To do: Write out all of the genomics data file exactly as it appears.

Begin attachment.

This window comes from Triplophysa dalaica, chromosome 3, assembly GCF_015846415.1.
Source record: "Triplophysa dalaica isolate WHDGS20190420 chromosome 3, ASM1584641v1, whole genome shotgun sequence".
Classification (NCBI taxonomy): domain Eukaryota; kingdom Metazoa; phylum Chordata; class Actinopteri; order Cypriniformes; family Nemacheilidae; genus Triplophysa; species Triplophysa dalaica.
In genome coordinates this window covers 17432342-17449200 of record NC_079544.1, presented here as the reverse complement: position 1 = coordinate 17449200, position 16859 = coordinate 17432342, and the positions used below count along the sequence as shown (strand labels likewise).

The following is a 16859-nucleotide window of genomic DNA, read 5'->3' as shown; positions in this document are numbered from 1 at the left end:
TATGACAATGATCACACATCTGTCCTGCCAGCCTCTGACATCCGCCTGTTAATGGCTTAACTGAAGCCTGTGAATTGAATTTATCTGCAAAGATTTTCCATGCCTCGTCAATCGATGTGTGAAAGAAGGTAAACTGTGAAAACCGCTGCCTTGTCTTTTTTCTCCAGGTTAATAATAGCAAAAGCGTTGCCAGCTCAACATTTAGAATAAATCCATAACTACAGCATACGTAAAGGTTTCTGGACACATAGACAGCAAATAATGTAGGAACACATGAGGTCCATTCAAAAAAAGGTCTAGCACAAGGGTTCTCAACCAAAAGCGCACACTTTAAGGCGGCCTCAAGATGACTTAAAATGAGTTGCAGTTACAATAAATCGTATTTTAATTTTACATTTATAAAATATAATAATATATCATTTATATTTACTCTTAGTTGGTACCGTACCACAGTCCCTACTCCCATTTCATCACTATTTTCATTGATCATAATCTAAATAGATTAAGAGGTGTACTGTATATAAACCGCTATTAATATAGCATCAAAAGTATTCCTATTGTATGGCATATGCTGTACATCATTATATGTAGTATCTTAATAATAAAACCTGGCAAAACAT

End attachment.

This window comes from Triplophysa dalaica, chromosome 3, assembly GCF_015846415.1.
Source record: "Triplophysa dalaica isolate WHDGS20190420 chromosome 3, ASM1584641v1, whole genome shotgun sequence".
Classification (NCBI taxonomy): domain Eukaryota; kingdom Metazoa; phylum Chordata; class Actinopteri; order Cypriniformes; family Nemacheilidae; genus Triplophysa; species Triplophysa dalaica.
In genome coordinates this window covers 17432342-17449200 of record NC_079544.1, presented here as the reverse complement: position 1 = coordinate 17449200, position 16859 = coordinate 17432342, and the positions used below count along the sequence as shown (strand labels likewise).

The following is a 16859-nucleotide window of genomic DNA, read 5'->3' as shown; positions in this document are numbered from 1 at the left end:
TATGACAATGATCACACATCTGTCCTGCCAGCCTCTGACATCCGCCTGTTAATGGCTTAACTGAAGCCTGTGAATTGAATTTATCTGCAAAGATTTTCCATGCCTCGTCAATCGATGTGTGAAAGAAGGTAAACTGTGAAAACCGCTGCCTTGTCTTTTTTCTCCAGGTTAATAATAGCAAAAGCGTTGCCAGCTCAACATTTAGAATAAATCCATAACTACAGCATACGTAAAGGTTTCTGGACACATAGACAGCAAATAATGTAGGAACACATGAGGTCCATTCAAAAAAAGGTCTAGCACAAGGGTTCTCAACCAAAAGCGCACACTTTAAGGCGGCCTCAAGATGACTTAAAATGAGTTGCAGTTACAATAAATCGTATTTTAATTTTACATTTATAAAATATAATAATATATCATTTATATTTACTCTTAGTTGGTACCGTACCACAGTCCCTACTCCCATTTCATCACTATTTTCATTGATCATAATCTAAATAGATTAAGAGGTGTACTGTATATAAACCGCTATTAATATAGCATCAAAAGTATTCCTATTGTATGGCATATGCTGTACATCATTATATGTAGTATCTTAATAATAAAACCTGGCAAAACAT